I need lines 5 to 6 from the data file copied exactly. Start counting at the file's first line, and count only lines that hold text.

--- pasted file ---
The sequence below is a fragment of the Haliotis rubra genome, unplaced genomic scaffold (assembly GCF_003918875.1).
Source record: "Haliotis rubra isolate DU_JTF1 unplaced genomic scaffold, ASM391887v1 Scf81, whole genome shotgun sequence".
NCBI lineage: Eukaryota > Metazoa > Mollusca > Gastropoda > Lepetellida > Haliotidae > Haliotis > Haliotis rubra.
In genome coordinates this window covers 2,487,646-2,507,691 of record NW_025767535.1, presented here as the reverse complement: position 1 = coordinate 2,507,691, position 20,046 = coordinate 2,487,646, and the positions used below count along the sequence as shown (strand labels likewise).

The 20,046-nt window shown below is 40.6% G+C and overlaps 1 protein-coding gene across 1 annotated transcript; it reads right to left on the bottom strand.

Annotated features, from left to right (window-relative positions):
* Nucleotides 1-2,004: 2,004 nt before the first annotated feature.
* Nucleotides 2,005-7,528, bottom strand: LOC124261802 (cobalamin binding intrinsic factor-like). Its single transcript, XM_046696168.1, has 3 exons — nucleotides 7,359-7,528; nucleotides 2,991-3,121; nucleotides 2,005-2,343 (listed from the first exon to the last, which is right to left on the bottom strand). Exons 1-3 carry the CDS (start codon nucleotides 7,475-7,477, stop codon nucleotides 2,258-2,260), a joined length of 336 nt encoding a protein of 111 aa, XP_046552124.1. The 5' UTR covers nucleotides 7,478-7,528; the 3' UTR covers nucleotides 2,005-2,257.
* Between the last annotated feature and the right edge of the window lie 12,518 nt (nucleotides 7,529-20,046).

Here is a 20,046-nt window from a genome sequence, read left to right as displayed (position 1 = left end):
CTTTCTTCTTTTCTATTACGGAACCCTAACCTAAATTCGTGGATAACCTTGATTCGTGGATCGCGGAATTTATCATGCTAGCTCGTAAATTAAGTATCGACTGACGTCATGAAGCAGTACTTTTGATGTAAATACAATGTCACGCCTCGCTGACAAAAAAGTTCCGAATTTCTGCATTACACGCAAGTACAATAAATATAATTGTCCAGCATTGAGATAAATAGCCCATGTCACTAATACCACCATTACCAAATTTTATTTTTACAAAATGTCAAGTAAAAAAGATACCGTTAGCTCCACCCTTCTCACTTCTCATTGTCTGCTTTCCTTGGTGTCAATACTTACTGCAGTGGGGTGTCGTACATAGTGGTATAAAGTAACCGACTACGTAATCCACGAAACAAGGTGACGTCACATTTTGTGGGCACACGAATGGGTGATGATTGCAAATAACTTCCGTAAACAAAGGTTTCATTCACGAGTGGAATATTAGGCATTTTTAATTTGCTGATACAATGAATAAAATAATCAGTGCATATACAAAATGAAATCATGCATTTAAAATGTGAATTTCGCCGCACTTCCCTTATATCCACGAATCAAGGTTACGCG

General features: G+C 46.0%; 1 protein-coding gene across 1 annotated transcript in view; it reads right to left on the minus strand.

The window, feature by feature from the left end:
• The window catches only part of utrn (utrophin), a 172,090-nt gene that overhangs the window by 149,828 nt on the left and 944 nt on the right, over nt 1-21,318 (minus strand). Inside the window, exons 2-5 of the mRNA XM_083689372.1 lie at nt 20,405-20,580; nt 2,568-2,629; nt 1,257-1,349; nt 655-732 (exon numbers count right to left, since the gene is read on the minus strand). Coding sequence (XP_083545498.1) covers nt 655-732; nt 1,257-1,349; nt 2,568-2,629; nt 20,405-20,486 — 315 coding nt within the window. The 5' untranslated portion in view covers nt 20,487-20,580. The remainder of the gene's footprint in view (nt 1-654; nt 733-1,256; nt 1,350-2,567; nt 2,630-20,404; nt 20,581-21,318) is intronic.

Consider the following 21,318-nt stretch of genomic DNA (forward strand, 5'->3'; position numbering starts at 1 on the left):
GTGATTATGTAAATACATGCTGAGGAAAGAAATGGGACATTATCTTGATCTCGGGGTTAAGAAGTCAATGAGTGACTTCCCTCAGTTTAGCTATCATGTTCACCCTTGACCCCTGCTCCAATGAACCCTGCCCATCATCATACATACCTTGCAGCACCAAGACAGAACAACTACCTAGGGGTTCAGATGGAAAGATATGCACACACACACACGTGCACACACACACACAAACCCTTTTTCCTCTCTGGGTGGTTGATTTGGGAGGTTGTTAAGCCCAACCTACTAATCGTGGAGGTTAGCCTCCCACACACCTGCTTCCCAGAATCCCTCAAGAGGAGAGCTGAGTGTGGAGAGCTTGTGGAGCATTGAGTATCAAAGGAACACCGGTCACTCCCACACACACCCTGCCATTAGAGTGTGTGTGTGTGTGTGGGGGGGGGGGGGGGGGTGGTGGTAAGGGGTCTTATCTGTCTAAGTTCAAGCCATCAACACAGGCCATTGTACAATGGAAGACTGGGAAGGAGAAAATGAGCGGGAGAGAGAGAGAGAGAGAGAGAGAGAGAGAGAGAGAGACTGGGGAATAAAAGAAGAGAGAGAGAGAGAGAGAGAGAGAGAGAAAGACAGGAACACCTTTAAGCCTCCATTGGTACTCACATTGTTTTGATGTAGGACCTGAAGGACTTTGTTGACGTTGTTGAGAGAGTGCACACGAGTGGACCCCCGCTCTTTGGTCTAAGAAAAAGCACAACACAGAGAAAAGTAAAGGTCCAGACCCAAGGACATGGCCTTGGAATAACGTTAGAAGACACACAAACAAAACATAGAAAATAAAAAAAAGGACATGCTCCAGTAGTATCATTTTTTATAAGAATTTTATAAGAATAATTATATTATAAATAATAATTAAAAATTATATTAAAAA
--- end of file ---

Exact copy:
The 20,046-nt window shown below is 40.6% G+C and overlaps 1 protein-coding gene across 1 annotated transcript; it reads right to left on the bottom strand.

Annotated features, from left to right (window-relative positions):